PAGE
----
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Haupt’s Commentary: Federalism was not our Predetermined Destiny

“All of us need to be reminded that the federal government did not create the states; the states created the federal government.” -Ronald Reagan

Although we tribute the roots of today’s “big government” to the seedlings that FDR fertilized during the New Deal; he only “fast tracked” what had begun years before. And since “It’s a very bad habit to put off disagreeable things,” (L. Montgomery) we have avoided facing this reality for decades.

Free men of character throughout history have always had a problem with too much centralization of government and totalitarian authority. The never ending question has been how do we reconcile freedom with order?

shutterstock_174496697After the American Revolution the only compromising solution to this tension between freedom and disobedience seemed to be “federalism.” Commingling these two antipodal dichotomies could possibly create a manageable society.

Therefore, the untrusting, spirited, free thinking colonies, eager to reestablish some kind of mutual good conduct, reluctantly accepted this quizzical compromise. And some 200 plus years later, their pessimism seemed to be well founded. “We can’t be so fixated on our desire to preserve the rights of ordinary Americans.” (Bill Clinton)

After the Federalists and Anti-Federalists were done with their bellicose “sparring” they took off their gloves and declared a truce. Then they sat down at ringside and proceeded to divide up our rights and privileges for us. And, what started out as an acceptable solution to an age old problem seemed quite equitable at the time.

Both the individual and society would profit if they were protected by some specific limited central guidelines for self discipline. But, they were soon to learn that this would be about as easy to manage as a “pre-arranged marriage” to end a conflict between two royal families.

War does not end with a simple handshake, a kiss or a romantic interlude. And “Arranged marriage is like a blind date except that date is supposed to last for a lifetime.” (Oswald)

Although the Tenth Amendment clearly defined the division of powers in the US and designated specific and limited authority to the Feds we were soon to learn that was easier said then done with a growing federal government.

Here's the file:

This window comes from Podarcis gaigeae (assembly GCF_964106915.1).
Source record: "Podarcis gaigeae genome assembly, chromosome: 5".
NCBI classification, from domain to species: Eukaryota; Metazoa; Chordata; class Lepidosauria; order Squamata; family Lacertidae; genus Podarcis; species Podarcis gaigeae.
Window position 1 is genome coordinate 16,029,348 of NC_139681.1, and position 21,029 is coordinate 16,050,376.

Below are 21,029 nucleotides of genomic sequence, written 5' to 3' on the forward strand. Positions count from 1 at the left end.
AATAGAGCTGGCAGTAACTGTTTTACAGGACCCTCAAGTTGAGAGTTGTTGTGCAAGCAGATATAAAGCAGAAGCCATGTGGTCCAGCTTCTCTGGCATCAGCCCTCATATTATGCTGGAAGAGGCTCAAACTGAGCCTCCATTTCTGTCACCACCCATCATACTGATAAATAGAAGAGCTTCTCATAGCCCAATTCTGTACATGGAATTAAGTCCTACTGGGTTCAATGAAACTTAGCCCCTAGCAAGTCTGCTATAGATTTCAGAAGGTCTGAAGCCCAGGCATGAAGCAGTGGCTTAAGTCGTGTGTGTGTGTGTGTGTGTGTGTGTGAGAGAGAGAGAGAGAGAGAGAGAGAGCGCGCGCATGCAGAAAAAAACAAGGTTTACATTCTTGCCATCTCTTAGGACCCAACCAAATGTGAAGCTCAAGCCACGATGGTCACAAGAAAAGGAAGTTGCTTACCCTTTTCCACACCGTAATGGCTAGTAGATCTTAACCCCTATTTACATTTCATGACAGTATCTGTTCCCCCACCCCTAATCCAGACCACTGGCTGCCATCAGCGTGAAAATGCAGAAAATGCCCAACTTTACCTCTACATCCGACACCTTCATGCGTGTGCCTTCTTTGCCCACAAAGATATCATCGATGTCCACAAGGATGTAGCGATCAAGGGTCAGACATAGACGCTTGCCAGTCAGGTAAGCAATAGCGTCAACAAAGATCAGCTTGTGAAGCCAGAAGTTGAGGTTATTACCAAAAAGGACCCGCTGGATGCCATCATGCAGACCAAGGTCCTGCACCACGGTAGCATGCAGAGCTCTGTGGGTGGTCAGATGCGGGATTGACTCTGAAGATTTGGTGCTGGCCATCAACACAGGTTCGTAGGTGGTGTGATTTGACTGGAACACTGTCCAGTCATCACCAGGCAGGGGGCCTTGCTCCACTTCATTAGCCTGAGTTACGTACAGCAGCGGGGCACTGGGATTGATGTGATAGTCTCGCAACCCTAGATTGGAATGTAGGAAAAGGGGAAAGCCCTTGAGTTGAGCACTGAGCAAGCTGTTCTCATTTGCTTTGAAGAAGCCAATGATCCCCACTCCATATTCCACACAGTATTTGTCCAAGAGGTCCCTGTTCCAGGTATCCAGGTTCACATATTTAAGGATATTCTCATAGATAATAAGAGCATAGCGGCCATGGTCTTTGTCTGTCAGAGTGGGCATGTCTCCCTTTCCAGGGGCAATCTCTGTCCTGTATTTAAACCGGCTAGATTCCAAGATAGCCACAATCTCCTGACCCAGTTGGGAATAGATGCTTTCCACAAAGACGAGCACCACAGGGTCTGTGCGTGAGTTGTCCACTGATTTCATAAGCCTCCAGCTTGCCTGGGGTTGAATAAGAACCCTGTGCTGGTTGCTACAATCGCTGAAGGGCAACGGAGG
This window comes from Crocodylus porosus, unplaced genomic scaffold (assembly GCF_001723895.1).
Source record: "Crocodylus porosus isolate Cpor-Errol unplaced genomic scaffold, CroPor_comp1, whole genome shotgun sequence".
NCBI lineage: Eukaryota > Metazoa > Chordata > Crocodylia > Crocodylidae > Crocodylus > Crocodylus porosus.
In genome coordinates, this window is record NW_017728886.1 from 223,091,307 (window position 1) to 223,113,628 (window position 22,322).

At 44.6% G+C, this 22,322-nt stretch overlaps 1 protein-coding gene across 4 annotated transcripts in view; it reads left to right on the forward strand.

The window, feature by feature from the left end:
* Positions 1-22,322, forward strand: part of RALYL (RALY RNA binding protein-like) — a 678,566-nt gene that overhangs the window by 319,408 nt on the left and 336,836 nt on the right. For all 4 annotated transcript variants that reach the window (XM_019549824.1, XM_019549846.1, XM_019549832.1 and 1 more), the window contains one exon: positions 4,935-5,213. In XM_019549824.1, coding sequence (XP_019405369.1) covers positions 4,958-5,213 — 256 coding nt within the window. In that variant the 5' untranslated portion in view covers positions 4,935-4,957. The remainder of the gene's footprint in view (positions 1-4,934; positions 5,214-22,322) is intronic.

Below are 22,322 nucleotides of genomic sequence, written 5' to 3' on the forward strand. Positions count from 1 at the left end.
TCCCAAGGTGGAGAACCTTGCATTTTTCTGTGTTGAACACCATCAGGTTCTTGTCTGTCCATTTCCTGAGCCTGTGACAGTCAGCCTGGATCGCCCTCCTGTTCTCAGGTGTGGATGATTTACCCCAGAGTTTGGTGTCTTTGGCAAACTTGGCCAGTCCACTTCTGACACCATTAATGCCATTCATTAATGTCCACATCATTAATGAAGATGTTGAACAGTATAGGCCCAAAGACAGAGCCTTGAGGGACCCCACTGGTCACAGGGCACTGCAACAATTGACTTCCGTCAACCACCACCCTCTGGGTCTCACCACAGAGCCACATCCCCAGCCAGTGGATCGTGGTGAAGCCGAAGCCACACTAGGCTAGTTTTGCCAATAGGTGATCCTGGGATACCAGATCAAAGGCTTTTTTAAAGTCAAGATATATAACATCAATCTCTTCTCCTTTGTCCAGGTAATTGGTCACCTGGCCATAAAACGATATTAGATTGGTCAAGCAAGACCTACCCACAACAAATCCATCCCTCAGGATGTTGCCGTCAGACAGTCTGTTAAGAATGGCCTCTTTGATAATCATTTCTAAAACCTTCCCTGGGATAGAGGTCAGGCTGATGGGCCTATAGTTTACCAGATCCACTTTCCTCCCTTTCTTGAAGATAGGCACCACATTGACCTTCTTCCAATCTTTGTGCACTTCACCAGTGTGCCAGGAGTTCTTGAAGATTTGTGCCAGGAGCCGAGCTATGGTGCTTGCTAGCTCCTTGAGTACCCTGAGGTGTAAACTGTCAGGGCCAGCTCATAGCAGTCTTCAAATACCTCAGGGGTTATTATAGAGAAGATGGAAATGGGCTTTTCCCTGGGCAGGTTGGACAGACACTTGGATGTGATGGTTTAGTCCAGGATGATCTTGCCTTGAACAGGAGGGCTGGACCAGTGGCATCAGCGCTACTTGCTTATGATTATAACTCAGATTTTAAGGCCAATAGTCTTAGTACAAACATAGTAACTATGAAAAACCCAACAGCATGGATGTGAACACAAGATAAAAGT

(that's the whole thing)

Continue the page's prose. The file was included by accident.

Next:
And this started right after the first Electoral College convened. Most state legislatures picked their electors and the framers figured no candidate would ever get a majority of the vote. That would permit the House of Representatives to pick their president. But that backfired.

“It is a great act of cleverness to be able to conceal one’s being clever.” -François La Rochefoucauld

By 1828, with the election of Andrew Jackson, popular voting for electors along with the party system was firmly entrenched. And since, “Political parties, overanxious for vote catching, become tolerant to intolerant groups,” (Wendell Willkie) most all victorious candidates owed their allegiance to their parties, not “we the people.”

shutterstock_21641008Probably the biggest event that fanned the flames of Federalism was the Civil War. It laid the groundwork for special interest groups. Veteran pensions and benefits totaled $1,548 million in today’s dollars.

Naturally the White House was obligated to compensate all Union veterans for their patriotism. “But, we know that no good deed goes unpunished.” Shrewd special interest groups keenly looked upon this as an opportunity to garner future handouts.

No, they were not entitled to anything, but they figured if they made enough noise at the right time reciprocity would follow.

Each election special interest groups lobbied candidates for regulatory benefits. The Interstate Commerce Commission in 1887 and the Sherman Antitrust Act in 1890 quickly followed.

And this was just the beginning. The Progressive Era was fully vested by the turn of the century. The Food and Drug Administration came to fruition in 1906, the Federal Reserve in 1913, and the Federal Trade Commission in 1914 quickly followed.